Yoselín Acevedo / NYC
May 28, 2008 AT 04:00 PM EDT

Comprised of three young and talented boricuas –two of which hail from the Bronx, NY– you could say that The DEY has filled an empty space in music. In an era where music marketed to latino teens seems dominated by reggaeton, Divine, Elan y Yeyo dishes out a mix of refreshing rhythms that range from traditional U.S. Hip-Hop and rap to cumbia, salsa, son montuno, and a bit of bolero. That’s why their debut album, The DEY Has Come, which comes out the first week of July offers “a mixed sound that changes a lot throughout the disc,” says Yeyo.

And to prove it, you only have to listen to tracks like “Bendecida mi nación”, accompanied by the band of Puerto Rican salsero, Marc Anthony. This homage to the island of enchantment combines son montuno with salsa, and a touch of rap. The hip-hop song, “Why, por qué,” is highlighted by the strong strokes of a violín. “Give You the World” – inspired by R&B group Earth, Wind and Fire’s “On Top of the World” – is a rap and R&B hit. “We’re really proud of having been able to include different types of genres [on this disc],” says Yeyo.

Click here to listen to “Give You the World”

The group speaks the language of youth. Their songs are in English and Spanish alike, with some that include several languages at once. But their music doesn’t only appeal to a teen tastes. Divine is sure that the songs will “resonate with everyone in the world, from kids to older generations,” since “our music is not dated; it’s influenced from the past, the present, and the future.” And it’s no surprise, considering that the band’s favorite artists include legendary Cuban singers Celia Cruz and La Lupe; Puerto Ricans Hector Lavoe; Ismael Rivera and Willie Colón; Jamaican rastaman Bob Marley; the Spanish Gipsy Kings; and Americans Patti LaBelle and Stevie Wonder.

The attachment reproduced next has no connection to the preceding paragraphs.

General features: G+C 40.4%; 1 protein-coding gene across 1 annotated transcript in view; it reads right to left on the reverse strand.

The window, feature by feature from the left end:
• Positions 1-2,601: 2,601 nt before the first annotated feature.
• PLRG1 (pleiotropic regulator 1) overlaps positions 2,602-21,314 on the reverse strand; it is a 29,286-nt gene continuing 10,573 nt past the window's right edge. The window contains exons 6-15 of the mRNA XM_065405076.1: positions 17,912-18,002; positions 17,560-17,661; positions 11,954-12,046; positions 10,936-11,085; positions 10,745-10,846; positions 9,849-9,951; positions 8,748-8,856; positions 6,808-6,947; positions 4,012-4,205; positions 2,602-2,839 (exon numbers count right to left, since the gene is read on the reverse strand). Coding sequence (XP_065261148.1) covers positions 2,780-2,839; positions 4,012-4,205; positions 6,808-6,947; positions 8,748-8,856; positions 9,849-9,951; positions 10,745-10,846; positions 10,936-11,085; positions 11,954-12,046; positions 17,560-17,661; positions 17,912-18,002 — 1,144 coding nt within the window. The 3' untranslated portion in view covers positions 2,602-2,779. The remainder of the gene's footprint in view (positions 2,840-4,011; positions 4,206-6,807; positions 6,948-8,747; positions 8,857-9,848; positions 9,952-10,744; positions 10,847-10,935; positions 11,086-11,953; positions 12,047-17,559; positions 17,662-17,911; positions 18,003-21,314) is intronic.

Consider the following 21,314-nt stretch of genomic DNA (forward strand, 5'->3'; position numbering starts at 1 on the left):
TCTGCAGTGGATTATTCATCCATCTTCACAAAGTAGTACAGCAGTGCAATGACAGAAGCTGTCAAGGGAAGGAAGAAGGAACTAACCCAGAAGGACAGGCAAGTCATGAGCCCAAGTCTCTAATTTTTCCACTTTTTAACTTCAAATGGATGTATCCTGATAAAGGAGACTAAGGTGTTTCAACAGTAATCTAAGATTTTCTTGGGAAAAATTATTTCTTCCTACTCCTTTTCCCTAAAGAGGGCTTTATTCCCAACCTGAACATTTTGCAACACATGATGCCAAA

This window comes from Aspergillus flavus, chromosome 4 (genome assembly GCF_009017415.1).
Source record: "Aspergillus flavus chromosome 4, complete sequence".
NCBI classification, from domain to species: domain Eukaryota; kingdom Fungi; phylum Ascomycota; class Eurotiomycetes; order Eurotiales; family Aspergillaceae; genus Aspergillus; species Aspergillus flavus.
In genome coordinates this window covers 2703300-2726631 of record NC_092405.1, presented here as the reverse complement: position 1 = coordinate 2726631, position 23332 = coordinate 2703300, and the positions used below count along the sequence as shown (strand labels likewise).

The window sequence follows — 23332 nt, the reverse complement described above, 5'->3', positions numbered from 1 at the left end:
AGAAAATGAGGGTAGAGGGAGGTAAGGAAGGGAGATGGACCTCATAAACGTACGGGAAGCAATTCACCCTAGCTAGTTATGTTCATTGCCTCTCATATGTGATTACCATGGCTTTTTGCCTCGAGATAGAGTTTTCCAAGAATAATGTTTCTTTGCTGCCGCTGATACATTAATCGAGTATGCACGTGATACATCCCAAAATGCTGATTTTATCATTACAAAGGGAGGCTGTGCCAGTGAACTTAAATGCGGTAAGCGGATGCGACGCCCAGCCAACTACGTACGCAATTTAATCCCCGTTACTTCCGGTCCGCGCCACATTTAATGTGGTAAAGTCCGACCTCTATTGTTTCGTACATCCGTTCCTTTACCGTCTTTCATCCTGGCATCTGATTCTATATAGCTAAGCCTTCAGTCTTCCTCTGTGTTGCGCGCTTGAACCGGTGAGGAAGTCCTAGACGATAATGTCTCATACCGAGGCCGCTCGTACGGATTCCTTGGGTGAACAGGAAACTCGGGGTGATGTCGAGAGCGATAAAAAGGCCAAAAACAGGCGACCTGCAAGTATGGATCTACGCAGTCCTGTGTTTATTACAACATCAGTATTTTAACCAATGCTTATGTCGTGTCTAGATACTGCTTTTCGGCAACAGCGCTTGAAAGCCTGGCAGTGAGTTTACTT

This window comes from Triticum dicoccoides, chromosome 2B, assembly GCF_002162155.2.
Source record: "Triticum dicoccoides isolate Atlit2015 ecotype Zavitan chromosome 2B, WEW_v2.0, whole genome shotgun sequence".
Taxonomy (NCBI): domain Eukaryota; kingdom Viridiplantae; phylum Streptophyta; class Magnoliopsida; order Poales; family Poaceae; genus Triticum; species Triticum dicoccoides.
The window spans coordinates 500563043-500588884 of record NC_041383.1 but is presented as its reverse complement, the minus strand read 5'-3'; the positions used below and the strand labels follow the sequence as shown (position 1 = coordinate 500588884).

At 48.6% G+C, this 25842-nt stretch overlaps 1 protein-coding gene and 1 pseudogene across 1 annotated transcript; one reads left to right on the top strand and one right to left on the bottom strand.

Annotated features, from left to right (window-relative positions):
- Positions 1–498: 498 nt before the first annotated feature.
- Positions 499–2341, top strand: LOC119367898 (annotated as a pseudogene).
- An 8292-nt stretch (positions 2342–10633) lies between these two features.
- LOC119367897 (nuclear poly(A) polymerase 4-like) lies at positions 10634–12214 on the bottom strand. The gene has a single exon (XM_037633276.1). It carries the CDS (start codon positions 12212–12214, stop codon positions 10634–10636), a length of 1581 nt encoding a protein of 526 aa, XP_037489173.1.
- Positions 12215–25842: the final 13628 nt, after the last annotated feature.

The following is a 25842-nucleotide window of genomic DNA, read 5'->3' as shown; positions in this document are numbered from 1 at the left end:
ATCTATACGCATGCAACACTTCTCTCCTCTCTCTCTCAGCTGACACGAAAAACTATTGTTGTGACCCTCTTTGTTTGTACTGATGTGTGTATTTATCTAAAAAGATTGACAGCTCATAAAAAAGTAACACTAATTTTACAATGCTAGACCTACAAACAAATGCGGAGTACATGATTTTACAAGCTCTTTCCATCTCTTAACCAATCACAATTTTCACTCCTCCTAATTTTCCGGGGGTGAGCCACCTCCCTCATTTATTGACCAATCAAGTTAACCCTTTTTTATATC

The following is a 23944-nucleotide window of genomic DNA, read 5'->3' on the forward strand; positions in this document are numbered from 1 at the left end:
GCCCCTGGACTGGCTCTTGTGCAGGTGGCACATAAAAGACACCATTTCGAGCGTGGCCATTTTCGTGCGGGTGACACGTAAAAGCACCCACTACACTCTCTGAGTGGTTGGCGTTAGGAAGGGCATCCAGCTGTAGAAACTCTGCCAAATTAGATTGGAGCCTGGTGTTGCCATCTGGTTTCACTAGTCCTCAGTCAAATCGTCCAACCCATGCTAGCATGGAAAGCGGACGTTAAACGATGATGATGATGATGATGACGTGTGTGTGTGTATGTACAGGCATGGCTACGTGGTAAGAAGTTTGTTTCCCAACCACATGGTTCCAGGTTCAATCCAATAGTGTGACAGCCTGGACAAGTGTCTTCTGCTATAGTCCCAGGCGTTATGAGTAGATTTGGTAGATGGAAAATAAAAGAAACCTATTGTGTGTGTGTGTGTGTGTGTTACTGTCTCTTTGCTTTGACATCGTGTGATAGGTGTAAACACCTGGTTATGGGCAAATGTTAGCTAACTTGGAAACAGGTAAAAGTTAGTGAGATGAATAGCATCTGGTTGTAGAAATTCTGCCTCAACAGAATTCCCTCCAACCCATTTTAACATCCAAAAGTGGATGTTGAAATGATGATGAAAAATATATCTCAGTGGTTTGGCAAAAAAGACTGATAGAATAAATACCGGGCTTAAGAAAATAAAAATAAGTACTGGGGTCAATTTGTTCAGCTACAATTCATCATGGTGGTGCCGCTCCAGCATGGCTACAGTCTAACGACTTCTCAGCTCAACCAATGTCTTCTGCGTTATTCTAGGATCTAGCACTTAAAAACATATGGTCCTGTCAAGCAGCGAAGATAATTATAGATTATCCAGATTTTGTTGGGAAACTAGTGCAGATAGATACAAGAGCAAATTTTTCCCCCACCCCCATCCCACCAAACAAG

Although the band is new on the scene, they’ve already wet their feet in the large pool of the music industry. Divine, who was once a member of the Afro Cuban band Yerba Buena, penned the band’s popular hit “Guajira (I Love You Too Much).” Elan was a back-up singer for Frankie Negró and the Neyorican group DLG. After the band broke up, she went on to accompany singer Huey Dunbar. Lastly, Yeyo developed a career as a DJ, singer and composer.

Moreover, this album comes with the seal of approval given by prestigious producer JR Totem, whose worked with a roster of stars including Jennifer López, 50 Cent, Destiny’s Child, and Rihanna, among others.

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